It’s time once again to explore more National Parks through yarny goodness. Over the past four years, we have explored the United States through its National Parks, and in 2020, we will have represented them all. Many of these are lesser-known National Parks, and we hope you spend some time exploring them through the links we’ve shared.
Check out our Socks on Vacay/Socks on Staycay summertime sock knitting collaboration with our friend Shannon Squire, too: https://shannonsquire.com/socks-on-vacay-staycay-2020/
Thanks for exploring parks and making socks with us once again this summer! To get your yarn, check out our list of LYS’s offering National Parks (Parks yarn will ONLY be available at our LYS partners through the summer): http://knittedwit.com/
Where is Kenai Fjords National Park?
Kenai Fjords National Park is located just outside the town of Seward in south-central Alaska, 126 miles south of Anchorage.
Whose land does this National Park reside upon?
The Alutiiq (Sugpiaq) Native people survived here for centuries by following the natural rhythms of Kenai Fjords. They are a maritime people who traditionally hunted and subsisted on the outer Kenai Peninsula coast; they were able to adapt and survive for centuries in a place that later people would dismiss as rugged and inhospitable. Archeological evidence indicates they have used the Kenai Fjords area for more than 1,000 years.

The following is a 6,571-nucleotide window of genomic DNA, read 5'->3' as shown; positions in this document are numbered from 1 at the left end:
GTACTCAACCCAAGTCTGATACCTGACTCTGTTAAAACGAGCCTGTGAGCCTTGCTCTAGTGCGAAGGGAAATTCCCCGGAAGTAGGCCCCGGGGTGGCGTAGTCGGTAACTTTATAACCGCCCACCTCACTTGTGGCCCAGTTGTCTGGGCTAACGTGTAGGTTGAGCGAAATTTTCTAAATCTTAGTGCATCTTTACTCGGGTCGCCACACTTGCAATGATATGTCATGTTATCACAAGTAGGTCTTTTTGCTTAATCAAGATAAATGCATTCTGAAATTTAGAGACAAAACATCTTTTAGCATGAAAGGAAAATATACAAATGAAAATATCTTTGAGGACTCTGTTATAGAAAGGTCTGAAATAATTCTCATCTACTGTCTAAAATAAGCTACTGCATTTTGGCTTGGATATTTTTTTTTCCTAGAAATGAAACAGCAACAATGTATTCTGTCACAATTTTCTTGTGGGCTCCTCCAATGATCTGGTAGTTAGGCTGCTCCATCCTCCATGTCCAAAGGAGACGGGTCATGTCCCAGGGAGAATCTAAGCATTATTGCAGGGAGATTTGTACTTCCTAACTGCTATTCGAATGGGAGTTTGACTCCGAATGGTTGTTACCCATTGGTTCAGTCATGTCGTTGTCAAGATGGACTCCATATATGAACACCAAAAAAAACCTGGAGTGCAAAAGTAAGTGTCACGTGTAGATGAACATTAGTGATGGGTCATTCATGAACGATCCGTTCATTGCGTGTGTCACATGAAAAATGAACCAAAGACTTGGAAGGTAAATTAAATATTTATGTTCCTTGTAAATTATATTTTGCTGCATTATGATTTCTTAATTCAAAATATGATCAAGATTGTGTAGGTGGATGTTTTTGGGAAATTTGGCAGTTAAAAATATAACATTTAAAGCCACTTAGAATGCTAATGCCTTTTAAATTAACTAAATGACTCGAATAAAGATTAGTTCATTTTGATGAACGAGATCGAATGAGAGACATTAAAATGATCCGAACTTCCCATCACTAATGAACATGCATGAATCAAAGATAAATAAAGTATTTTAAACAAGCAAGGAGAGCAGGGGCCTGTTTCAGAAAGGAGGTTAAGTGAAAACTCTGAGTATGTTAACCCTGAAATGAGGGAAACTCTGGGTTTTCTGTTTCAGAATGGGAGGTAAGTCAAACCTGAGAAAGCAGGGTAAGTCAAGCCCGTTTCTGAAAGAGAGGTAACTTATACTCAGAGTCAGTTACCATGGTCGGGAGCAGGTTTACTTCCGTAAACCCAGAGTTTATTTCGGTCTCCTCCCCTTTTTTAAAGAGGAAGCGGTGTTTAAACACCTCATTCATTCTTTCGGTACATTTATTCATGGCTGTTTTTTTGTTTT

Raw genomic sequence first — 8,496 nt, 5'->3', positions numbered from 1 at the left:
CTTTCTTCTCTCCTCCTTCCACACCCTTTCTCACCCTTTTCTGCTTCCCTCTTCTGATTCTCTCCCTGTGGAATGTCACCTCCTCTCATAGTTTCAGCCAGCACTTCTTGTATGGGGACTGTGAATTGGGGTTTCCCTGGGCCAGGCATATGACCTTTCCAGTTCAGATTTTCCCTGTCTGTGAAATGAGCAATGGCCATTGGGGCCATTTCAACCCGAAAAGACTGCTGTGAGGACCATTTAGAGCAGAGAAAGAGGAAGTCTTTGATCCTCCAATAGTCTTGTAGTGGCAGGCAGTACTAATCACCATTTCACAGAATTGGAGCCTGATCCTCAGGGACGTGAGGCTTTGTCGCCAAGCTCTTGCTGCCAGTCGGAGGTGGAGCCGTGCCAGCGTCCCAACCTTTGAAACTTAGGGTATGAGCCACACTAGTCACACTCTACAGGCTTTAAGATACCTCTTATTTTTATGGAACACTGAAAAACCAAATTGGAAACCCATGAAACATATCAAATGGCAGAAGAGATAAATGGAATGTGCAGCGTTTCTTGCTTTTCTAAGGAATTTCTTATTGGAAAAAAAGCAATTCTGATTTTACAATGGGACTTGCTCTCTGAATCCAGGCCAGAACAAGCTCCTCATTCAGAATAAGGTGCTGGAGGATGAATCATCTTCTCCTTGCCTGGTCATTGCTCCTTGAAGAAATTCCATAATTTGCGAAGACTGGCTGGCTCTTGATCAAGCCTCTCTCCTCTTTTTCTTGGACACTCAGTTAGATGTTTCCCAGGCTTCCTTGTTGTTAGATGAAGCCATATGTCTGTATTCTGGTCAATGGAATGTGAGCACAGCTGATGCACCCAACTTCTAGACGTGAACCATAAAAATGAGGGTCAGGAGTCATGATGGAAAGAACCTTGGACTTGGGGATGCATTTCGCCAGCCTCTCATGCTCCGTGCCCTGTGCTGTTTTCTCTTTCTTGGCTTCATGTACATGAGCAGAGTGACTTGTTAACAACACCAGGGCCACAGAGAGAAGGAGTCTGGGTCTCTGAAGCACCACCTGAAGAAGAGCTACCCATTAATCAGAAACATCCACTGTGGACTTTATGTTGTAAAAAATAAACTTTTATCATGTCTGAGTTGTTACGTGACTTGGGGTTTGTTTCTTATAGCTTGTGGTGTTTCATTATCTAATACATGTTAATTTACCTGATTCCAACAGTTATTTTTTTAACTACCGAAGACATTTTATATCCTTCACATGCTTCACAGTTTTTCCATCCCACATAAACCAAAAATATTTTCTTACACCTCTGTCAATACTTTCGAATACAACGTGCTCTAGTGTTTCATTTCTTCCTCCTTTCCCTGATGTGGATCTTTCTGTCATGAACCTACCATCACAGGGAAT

When was it established as a National Park?
December 2, 1980
Why is this park amazing?
At the edge of the Kenai Peninsula lies a land where the ice age lingers. Nearly 40 glaciers flow from the Harding Icefield, Kenai Fjords’ crowning feature. Wildlife thrives in icy waters and lush forests around this vast expanse of ice. Sugpiaq people relied on these resources to nurture a life entwined with the sea. Today, shrinking glaciers bear witness to the effects of our changing climate.
Why did we choose these colors?
Sunset + water + Alaska beauty = yarny perfection.